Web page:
(3) In 1976 Richard Boykin, the son of the late Congressman, offered the two guns his father had obtained from Mrs. Hawes to William Mitchell. One was the Colt serial number 70579 offered herein, the other a Merwyn & Hulbert. Mitchell purchased only the Colt.
(4) In 1995, a West Coast auction firm offered two guns as "A Historic Pair of Frontier Revolvers Once Owned by Jesse James". One of these was the Merwyn and Hulbert offered by Richard Boykin in 1976, the other was a Colt single action, similar to the one presented here. The offering was accompanied by copies of documents, many of which are the same documents which accompany the gun being auctioned today.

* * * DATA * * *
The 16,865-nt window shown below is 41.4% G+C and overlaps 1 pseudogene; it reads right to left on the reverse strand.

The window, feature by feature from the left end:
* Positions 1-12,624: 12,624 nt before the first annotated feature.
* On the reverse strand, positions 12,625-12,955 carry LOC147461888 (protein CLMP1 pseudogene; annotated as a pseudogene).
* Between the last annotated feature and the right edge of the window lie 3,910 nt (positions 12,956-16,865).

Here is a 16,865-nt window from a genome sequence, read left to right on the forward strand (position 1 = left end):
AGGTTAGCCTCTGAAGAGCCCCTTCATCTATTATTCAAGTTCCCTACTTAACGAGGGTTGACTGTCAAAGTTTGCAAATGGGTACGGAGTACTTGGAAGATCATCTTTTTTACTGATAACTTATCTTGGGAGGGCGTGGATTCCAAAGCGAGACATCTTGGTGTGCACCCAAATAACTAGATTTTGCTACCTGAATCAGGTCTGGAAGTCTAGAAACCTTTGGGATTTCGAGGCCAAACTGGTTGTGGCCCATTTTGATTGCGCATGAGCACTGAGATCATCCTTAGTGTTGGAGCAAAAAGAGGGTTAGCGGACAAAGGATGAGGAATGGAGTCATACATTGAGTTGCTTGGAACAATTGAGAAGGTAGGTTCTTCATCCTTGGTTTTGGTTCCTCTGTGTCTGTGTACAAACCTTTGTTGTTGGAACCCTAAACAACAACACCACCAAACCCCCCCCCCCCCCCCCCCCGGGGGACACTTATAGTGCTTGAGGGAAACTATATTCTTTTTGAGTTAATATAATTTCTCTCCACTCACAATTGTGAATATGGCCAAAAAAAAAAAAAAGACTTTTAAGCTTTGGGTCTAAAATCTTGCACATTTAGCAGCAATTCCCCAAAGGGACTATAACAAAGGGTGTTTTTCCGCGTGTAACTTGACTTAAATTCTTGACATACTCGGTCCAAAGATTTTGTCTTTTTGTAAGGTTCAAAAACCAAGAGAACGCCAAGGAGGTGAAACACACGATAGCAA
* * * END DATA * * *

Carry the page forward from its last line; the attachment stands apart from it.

(5) In a Nov. 22, 2013 conversation with Richard Boykin, Heritage was able to confirm that the gun offered today was the same one sold to Mitchell in 1976 (i.e. Colt serial number 70579), and to the best of his knowledge and belief it had belonged to Jesse James, and descended through the chain of ownership outlined in our lot description.